• The City of Hyattsville is a municipality in Prince George’s County, MD

  • Situated inside the Capital Beltway

  • Land area of 6.4 km2 (2.5 sq mi)

  • Population of 14,733

Plot scheme/density

  • 100 selected

  • 5 discarded

  • Data collected on 95 plots

    • For communities with less than 50,000 persons, sample size is 6% of total street miles
    • We sampled approx. 18% of segments and approx. 17% of road miles

Plot scheme spatial distribution


  • Typical site: planting strip (75.5%) in a single or multi-family residential (88.5%) neighborhood

  • The total number of potential planting sites: 7,700

  • Total street trees: 2,900

    • Stocking level is 38%
      • To put it another way, there is room for approximately 2.6 times the number of street trees in Hyattsville presently
  • Total opportunity: 4,800 potential plantings sites

    • Over 83% of planting sites have a tree lawn wide enough to accommodate a large tree. However, > 55% of these have OHW. In most such cases, smaller scale trees are more appropriate in order to avoid maintenance conflicts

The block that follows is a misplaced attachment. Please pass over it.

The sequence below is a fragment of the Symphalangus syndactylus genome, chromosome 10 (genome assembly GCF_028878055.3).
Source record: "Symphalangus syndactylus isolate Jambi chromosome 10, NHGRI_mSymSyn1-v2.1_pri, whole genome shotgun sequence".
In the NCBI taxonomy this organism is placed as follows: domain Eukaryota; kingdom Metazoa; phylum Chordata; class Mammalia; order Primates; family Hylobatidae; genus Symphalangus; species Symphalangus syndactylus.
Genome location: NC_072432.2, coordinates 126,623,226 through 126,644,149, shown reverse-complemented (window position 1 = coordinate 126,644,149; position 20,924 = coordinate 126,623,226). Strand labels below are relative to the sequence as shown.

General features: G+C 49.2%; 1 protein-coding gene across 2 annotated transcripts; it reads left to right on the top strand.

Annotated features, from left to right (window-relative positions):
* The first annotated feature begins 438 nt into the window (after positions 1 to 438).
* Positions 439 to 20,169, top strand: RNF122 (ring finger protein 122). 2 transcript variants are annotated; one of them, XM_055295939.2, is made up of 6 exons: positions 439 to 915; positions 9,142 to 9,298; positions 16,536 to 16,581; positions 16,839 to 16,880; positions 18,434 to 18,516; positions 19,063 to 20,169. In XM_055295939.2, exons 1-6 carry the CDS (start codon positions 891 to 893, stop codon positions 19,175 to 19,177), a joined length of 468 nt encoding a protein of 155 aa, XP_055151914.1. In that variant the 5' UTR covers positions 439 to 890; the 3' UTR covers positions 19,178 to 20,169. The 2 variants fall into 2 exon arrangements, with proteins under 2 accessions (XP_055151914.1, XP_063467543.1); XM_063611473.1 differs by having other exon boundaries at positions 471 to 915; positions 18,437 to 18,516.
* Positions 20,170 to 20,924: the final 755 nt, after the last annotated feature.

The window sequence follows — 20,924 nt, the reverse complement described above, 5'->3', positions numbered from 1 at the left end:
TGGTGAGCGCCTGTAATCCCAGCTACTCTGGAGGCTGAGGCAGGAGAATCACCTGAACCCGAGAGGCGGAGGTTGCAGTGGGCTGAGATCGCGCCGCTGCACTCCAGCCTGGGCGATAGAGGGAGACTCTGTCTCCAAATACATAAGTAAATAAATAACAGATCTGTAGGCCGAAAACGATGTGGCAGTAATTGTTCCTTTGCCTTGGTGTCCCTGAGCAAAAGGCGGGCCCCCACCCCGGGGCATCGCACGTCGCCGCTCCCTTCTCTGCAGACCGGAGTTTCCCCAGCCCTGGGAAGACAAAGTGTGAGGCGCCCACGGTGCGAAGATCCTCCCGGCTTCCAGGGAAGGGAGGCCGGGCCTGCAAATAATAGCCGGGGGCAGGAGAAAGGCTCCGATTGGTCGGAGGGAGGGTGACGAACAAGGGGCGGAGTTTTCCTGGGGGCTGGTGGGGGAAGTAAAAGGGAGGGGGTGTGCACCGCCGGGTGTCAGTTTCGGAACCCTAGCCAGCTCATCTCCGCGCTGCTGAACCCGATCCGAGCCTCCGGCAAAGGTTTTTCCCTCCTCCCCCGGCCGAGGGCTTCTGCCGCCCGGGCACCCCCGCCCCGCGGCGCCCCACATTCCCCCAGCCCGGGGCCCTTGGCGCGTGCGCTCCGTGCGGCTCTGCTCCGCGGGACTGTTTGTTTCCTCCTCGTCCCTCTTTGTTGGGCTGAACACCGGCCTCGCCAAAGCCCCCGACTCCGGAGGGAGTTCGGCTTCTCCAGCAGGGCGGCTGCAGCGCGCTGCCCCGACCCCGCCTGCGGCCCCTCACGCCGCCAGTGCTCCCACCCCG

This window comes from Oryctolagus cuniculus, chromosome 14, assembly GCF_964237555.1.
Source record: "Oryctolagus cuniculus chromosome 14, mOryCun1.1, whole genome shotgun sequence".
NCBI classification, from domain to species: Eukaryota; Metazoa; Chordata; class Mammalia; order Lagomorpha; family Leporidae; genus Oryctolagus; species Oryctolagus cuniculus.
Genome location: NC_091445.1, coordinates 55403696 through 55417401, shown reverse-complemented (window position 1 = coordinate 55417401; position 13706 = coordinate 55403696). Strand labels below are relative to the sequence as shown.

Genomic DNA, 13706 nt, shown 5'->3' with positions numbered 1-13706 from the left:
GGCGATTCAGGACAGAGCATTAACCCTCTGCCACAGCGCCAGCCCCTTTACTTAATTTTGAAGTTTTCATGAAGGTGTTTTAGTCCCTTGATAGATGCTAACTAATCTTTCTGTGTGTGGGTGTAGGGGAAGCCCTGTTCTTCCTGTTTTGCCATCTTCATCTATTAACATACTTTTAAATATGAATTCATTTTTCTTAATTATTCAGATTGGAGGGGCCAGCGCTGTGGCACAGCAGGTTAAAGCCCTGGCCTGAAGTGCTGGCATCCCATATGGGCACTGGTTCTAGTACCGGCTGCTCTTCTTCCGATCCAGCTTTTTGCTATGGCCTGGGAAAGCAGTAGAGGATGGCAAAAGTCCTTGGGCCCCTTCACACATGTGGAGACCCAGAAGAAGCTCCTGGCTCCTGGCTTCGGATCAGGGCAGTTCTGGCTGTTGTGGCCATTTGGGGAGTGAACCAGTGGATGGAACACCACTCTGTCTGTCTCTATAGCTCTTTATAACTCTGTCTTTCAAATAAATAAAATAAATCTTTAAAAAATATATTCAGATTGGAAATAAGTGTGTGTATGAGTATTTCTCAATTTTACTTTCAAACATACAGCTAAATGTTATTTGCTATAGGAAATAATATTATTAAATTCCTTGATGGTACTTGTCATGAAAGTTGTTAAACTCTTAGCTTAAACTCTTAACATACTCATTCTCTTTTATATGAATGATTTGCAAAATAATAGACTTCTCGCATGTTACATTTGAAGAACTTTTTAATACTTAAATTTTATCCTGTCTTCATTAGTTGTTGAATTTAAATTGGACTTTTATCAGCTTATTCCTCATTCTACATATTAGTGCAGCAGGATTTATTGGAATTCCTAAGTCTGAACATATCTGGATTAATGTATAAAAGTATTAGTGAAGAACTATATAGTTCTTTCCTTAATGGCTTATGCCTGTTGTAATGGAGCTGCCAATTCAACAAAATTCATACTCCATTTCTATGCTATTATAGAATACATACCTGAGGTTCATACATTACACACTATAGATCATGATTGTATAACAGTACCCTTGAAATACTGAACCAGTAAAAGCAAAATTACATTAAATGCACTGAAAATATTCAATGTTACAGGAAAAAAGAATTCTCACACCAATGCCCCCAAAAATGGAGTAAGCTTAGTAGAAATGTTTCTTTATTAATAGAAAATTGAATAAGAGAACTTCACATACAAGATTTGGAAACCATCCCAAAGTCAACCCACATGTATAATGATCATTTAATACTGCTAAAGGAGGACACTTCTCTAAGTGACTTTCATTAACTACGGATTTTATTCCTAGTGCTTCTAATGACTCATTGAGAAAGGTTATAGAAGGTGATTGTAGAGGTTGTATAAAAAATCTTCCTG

Total sites planted v. unplanted by ward

Tree management

  • Only 0.3% of all sites had a stump present

  • No maintenance or routine maintenance recommended for over 80% of trees

    • No critical safety concerns were observed
    • Only 3.8% of trees had immediate management needs
      • Most common: sycamore (26.7%) and callery pear (26.7%)
  • The treatment recommended for majority of trees: no treatment (37.95%)

    • Cleaning most frequently recommended treatment (30%), followed by reduction (18.21%) which was recommended primarily to alleviate conflicts with overhead utilities. Raising (2.05%) for vehicular and pedestrian clearance was not a significant issue and again points to the effectiveness of the tree management program

Terms and conditions (!)

  • This document is a work for hire produced by the author for the Department of Natural Resources (“the Department”). The field inspections were made throughout the summer of 2007. All references (pictorial and text) are true and accurate representations of conditions found on the sites on those dates.

  • The tree condition data reported were created based on cursory observation. No detailed tree risk assessments were performed. The intent of this report is to provide a “snapshot” of the entire population rather than to provide specific information regarding any of the individual trees reported on. The Department will make all raw data available to the client in the event that they want to perform follow up assessments on any of the trees included in the survey.